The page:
(CNN) -- Supporters of WikiLeaks were criticizing Amazon.com on Thursday for refusing to host the controversial site while apparently profiting from a book about it.
The criticism, over a book available on the internet bookseller's United Kingdom site, comes the same day that a group of anonymous hackers threatened to attack Amazon.
Last week, Amazon said WikiLeaks, which recently released thousands of government documents that critics say jeopardize security, violated its terms of service.
Best known for selling books, Amazon also has a Web-hosting service and had been home to some WikiLeaks files for about a week. The company was criticized by politicians in the United States and elsewhere but said its own rules, not the pressure, lead to the decision.
The company said specifically that WikiLeaks does not own the rights to the information it is posting.
On Thursday, however, a user had uploaded a book for sale on Amazon.com called "WikiLeaks Documents Expose U.S. Foreign Policy Conspiracies."
That led some users to accuse the e-commerce site of a double standard.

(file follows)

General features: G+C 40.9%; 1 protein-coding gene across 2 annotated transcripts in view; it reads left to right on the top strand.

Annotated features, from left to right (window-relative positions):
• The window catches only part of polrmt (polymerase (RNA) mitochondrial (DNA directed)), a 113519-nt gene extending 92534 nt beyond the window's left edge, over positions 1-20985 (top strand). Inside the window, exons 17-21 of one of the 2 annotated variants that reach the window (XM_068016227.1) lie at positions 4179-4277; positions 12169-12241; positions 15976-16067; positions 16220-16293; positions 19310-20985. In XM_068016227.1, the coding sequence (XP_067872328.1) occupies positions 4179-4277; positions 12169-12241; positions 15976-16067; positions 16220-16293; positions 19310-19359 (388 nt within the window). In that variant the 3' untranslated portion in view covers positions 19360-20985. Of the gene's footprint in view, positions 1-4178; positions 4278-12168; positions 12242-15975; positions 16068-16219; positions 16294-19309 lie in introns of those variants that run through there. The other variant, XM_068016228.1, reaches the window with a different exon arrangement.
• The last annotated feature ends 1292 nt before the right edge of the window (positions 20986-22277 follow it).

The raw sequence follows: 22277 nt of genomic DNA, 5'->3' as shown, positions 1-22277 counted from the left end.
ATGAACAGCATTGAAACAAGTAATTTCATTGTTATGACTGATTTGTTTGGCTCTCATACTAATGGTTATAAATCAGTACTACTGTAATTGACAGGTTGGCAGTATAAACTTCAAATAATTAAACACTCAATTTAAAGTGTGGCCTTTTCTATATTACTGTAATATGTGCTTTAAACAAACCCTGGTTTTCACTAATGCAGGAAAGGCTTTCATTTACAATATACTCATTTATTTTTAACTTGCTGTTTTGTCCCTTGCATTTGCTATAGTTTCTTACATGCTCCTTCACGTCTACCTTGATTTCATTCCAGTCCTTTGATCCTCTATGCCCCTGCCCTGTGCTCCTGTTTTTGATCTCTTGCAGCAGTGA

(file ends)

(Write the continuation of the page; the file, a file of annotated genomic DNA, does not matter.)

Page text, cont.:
"Amazon hypocrisy! So you wilfully help to proliferate the lies for free, but you will only support the truth if there is a fast buck to be made," wrote one user whose comment had been rated the "most useful" review of the book. "One nation under gold, right?"
Amazon, however, said there's a key difference.
"This book contains commentary and analysis regarding recent WikiLeaks disclosures, not the original material disclosed via the WikiLeaks website," Amazon spokesman Drew Herdener said Thursday. "We clarified this on the product detail page."
By early Thursday afternoon, the book's title had been updated with the all-caps phrase "DOES NOT CONTAIN TEXT OF CABLES."
The author of the book is listed as Heinz Duthel, whose 30 pages of other offerings on Amazon include "The Complete Internet Pornography Encyclopedia," "Discovering Asian Women" and "Islamic Terrorism is Terrorism Committed by Muslims."
Other book topics for Duthel include "Hannah Montana" actress Miley Cyrus, numerology and conspiracy-theory favorites including the Trilateral Commission and the Bilderberg Group.
Several tech blogs on Thursday posted stories criticizing Amazon for carrying the book after dropping Wikileaks from its servers, although most appeared to have been written before the site clarified the nature of the book.
According to one of its Twitter feeds, the group "Anonymous Operations" planned an attack on Amazon at 11 a.m. ET. But Amazon's U.S. site was loading properly and navigating smoothly as of early Thursday afternoon.
Any action would be the latest in a seriesof denial-of-service attacks by WikiLeaks supporters against companies and institutions they say have treated the document-leaking site unfairly.